I’m now attempting life without lash extension, and messing around with products to make my lashes grow and restore them to their former glory.  I am kicking myself, because besides being stick straight, lashes pre-extensions were already long and full and I really didn’t have anything to complain about. I can’t imagine how confused my body must be right now– I’m always ripping and scraping hair off and out of places but now almost arbitrarily encouraging hair to grow around my eyeballs.

As I’ve been writing this to you, I’ve been toying with an inappropriate analogy where I liken my body’s hair growth to Native Americans, thus making the fringe zone around my eyes their “reservation”. Obviously, in this analogy I am the evil white Europeans who don’t understand the beauty and harmony of Native American culture and the fact that this land belongs to them and that basically everything I think of as an advancement is going to lead to disease, Blade Runner (I know, again with the Blade Runner!) and the eventual destruction of the planet.

But what do the casinos represent in this analogy? That is the question, my friend. What are the casinos indeed.

So about two weeks ago, I started using Wet & Wild Megalash Clinical Serum ($7) twice a day and have been coupling that with Dior Lash Plumping Serum ($28) which is an eyelash primer and conditioner.  These products simply condition your lashes so they’re stronger and less prone to breakage which allows lashes to be longer and fuller.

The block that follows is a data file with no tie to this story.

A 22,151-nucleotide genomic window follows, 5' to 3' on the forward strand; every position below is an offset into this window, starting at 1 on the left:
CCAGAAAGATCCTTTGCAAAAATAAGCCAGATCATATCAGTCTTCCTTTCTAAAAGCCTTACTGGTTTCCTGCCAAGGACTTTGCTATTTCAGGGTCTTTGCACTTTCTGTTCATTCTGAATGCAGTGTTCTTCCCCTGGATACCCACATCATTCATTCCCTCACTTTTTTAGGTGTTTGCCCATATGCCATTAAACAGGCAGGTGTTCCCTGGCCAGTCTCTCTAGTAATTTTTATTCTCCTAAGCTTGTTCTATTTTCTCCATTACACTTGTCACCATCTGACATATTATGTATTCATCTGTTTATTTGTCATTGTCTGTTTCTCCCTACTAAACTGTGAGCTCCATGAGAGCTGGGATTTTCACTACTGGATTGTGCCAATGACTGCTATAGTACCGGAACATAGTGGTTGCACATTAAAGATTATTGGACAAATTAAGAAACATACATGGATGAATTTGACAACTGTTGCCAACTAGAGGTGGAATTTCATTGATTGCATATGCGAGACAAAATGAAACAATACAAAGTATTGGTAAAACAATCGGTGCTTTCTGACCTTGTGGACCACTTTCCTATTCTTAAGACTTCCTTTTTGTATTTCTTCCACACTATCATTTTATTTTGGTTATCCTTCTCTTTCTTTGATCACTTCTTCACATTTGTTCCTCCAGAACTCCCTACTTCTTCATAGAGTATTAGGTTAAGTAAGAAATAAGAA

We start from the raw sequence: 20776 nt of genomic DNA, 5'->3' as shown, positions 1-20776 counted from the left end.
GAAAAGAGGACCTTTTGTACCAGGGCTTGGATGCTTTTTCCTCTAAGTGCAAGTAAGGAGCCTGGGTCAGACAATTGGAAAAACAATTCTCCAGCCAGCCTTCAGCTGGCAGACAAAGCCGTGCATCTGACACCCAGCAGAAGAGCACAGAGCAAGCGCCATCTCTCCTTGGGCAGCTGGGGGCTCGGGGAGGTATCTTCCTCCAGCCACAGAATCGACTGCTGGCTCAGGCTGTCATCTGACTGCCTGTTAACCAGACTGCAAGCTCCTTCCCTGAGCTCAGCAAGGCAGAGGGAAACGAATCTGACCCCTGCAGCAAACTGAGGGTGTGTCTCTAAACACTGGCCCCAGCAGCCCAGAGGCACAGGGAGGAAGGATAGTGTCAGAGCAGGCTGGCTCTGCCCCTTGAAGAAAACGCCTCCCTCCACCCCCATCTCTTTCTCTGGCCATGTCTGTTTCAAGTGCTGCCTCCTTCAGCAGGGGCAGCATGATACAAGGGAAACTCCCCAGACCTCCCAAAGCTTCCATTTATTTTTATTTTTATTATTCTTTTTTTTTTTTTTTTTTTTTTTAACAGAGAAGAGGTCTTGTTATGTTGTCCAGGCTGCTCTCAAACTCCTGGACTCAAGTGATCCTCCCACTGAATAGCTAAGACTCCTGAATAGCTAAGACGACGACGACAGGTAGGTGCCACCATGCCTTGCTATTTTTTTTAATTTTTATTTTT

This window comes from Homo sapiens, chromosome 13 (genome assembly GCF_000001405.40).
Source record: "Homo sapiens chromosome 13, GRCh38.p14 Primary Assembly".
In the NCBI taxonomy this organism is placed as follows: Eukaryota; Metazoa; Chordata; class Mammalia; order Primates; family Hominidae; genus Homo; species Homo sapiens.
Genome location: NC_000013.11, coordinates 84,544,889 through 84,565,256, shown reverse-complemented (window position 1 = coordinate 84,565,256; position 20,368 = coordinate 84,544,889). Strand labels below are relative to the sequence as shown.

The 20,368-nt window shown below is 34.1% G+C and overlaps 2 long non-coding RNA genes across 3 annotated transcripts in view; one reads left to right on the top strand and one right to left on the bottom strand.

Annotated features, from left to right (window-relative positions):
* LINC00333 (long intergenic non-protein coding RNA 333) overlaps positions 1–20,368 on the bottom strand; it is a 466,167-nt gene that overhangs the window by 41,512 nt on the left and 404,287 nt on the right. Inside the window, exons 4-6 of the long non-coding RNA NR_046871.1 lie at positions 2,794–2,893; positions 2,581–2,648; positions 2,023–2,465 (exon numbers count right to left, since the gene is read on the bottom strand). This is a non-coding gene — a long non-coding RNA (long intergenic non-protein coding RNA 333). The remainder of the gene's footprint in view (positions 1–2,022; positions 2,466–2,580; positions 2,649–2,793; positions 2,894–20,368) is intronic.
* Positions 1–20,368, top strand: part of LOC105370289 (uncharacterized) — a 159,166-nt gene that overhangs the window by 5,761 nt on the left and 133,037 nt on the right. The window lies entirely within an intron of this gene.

Maroon's Sad Eyelashes Post Extensions

Post Extensions March 2012

I spend quite a bit of time on the intrawebs looking to see if there’s an actual active ingredient in the Wet & Wild product. One site claimed there was some sort of peptide in it that encourages hair growth, but I can’t confirm that and the before and afters posted by other bloggers aren’t exactly impressive. What do I expect for $7 anyway? The only thing aside from the name written on the tube is “Made in China”, an ominous claim that makes me think I should just pony up the $120 for Latisse before my eyeballs start molding and fall out. Greg knows that I was spending practically that much every two weeks for my eyelash extensions and that Latisse actually works like crazy (I used it a couple years ago). The way my doctor instructed me to use it, my one purchase lasted 3 months+. Ok, I guess I just sold myself on that idea.